Where should you put the budget for your next digital ad campaign? Desktop, mobile or video? It’s often difficult to choose an effective budget allocation strategy for any new campaign, as you don’t have the data to back up which channels are most successful for your new approach.
Whether you’re using new ads, or you’re targeting an entirely different audience, deciding which channels will reach the most appropriate viewers can feel like flying blind.
So how about…don’t fly blind.
Using competitive intelligence tools, you can identify how your competitors are budgeting and use this intel to inform your next campaign. Not only will this ensure a more targeted approach, but you’ll be able to reach more of your competition’s audience, as well.
Let’s walk through an example.
1. Identify Your Competitors
When evaluating ad spend, you’ll want to identify your closest competitors in terms of goals currently. Let’s say one of your top competitors is trying to enter a new market, and you have no interest in following suit. That competitor’s advertising strategy probably isn’t going to align with your brand’s goals right now, so it’s best to leave them out of your competitor analysis.
Identify your competitors with similar goals. They’re most likely targeting your ideal customers, if they’re doing everything right. If you’re Chase, and you want to track Citigroup’s activities, it’s as simple as typing in your competitor’s brand name and waiting for the data to populate.
2. Compare Spend Allocation
With the right competitive ad intelligence, you can compare your spend allocation to your competitors, or to your industry as a whole. It couldn’t hurt to do both.
First, take a look at how your industry is spending to catch any outliers and benchmark your own allocation. Below is an example of the travel industry’s spend in Q1 2017, with device allocation illustrated under “devices.” While most of the top advertisers spent across desktop, desktop video and mobile at least, some also put budget into mobile video, and others skipped desktop video entirely.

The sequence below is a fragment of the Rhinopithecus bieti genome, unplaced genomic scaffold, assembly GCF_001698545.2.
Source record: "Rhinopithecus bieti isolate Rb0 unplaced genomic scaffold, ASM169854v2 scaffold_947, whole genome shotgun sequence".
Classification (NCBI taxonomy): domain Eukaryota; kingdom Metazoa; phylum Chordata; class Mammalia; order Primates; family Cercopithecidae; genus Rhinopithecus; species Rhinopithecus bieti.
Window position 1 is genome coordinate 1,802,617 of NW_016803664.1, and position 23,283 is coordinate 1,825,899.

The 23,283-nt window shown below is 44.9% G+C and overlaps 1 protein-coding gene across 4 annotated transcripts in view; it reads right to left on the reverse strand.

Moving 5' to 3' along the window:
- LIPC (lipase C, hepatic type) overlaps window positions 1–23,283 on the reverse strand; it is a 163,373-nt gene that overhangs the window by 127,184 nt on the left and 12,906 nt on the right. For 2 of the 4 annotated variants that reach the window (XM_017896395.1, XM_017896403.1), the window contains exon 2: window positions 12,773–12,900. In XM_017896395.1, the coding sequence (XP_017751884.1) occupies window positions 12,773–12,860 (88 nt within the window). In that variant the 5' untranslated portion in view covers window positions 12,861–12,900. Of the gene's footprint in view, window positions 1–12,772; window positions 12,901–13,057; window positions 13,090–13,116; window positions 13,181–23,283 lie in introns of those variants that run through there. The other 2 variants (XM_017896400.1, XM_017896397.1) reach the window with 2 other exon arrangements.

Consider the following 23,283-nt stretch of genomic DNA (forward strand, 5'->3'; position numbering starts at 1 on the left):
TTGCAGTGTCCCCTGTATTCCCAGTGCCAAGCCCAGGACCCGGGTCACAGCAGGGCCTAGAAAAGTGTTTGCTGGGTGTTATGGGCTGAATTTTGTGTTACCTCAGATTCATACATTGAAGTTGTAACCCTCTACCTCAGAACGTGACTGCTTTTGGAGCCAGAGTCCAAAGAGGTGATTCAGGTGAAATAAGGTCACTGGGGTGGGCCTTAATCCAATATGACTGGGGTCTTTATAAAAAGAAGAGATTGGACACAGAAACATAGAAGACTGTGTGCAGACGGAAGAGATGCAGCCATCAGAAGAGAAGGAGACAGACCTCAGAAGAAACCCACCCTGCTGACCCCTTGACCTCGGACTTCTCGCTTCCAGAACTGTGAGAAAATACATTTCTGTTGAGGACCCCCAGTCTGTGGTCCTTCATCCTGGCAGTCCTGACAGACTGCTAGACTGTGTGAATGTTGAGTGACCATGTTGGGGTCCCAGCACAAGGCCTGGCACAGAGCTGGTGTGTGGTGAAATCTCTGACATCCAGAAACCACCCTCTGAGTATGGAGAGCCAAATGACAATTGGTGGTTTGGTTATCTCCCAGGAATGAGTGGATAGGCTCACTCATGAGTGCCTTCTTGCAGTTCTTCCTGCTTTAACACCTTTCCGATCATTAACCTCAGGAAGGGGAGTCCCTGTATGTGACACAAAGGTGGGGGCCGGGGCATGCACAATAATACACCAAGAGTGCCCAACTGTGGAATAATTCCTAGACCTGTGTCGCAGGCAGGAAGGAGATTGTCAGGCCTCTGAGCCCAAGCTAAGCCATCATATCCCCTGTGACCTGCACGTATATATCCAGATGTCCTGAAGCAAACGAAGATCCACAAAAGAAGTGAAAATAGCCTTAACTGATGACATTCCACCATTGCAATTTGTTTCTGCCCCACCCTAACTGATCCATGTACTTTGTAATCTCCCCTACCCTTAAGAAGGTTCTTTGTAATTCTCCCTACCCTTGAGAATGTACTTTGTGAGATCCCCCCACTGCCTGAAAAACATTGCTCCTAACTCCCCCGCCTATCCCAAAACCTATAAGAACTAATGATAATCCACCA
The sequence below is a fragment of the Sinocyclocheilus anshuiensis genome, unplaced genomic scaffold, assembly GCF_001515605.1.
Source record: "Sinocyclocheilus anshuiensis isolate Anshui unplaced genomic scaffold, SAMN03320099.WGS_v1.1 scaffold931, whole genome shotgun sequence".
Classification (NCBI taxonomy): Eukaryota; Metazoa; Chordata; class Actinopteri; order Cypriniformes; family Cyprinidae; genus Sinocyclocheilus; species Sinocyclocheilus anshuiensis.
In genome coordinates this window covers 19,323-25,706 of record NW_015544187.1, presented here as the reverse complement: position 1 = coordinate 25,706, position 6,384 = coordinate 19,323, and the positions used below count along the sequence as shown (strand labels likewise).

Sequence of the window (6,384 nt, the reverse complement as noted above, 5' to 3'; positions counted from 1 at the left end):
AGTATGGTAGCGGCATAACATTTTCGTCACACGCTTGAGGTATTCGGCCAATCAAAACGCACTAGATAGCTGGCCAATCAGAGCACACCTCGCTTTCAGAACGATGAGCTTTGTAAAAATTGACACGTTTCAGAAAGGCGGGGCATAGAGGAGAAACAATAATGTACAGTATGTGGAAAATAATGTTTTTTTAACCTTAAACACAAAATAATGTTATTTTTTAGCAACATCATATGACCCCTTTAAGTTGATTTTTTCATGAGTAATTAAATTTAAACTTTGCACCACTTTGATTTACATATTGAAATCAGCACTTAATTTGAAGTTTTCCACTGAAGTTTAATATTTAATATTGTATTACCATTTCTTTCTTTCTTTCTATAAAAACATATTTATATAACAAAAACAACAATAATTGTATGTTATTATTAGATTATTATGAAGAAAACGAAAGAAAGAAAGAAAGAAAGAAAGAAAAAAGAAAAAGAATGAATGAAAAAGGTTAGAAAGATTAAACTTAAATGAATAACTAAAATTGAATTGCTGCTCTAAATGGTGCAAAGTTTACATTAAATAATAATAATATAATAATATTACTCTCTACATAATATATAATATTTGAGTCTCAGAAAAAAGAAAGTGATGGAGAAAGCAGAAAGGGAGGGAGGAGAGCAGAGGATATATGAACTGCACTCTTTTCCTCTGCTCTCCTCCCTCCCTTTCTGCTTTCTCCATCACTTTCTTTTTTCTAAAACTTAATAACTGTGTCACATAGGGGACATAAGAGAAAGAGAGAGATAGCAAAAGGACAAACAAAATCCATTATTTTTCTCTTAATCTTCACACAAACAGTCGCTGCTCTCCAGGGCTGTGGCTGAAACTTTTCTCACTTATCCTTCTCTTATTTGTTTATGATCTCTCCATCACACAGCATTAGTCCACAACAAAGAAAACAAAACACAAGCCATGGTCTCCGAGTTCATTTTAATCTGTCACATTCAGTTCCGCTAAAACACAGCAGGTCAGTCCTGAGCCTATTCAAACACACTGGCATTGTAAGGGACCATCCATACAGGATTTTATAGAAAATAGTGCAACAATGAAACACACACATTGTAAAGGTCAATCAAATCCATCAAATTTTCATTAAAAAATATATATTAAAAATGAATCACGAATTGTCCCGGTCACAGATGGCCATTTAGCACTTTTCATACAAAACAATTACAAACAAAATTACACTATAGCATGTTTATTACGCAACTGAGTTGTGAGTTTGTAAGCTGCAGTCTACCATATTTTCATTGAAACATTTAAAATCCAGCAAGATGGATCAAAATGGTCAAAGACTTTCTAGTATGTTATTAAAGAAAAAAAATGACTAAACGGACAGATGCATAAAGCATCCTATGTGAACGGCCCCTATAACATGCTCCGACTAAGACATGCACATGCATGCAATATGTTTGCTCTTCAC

After you’ve browsed industry spend, compare your own brand’s advertising efforts to your competitors. Let’s take Delta, Southwest and United, for example. Each brand has a different strategy for budget allocation across channels.
Above: Delta ad spend in Q1 2017 hit nearly $3.4 million, with a major focus on desktop.
Above: Southwest ad spend in Q1 2017 hit more than $2.4 million, with 88 percent going to desktop advertising.
Above: United ad spend in Q1 2017 was at nearly $1.8 million. Unlike Delta and Southwest, a significant (73 percent) of spend went to desktop video.
3. Determine Who’s Getting The Most Bang for Their Buck
With very different allocation strategies, it’s crucial to determine which strategies garner the best CPM. In the example above, Delta and Southwest showed a preference for desktop advertising. These two brands got $16.08 and $11.21 CPMs, respectively. United, which spent 73 percent of its ad budget on desktop video, had a much higher CPM of $20.76.
4. Take a Deep Dive Into Audiences
CPM isn’t everything. It’s also crucial that you analyze the sites your competitors are receiving impressions from. While United may have had the highest CPM, the airline also may have had the most targeted audience for its ads. Take a look at the impression share to get a better sense of how each brand’s channel distribution is panning out in terms of audience.
Now that you’ve collected this information, you’re not flying blind on your next campaign. You have a starting point, based on industry and competitor data, to inform you allocation decisions and measure your success against.
Want to learn more about how to leverage competitor intelligence? Check out the related reads below.
- Choosing the Best Websites to Advertise On — Part 1, Getting Started
- What Is Ad Intelligence and How Can It Benefit Brands?
An out-of-the-box thinker with a love for disruptive ideas, Jordan's background spans PR and events for the wedding & hospitality industry in Los Angeles and Scottsdale and also launching one of America's most unique food trucks. She jumped from the food start-up scene to the tech start-up scene in 2013 to join one of the most unique companies in ad tech. Jordan is a graduate of the University of California, Santa Barbara with a Bachelor of Arts in Communication.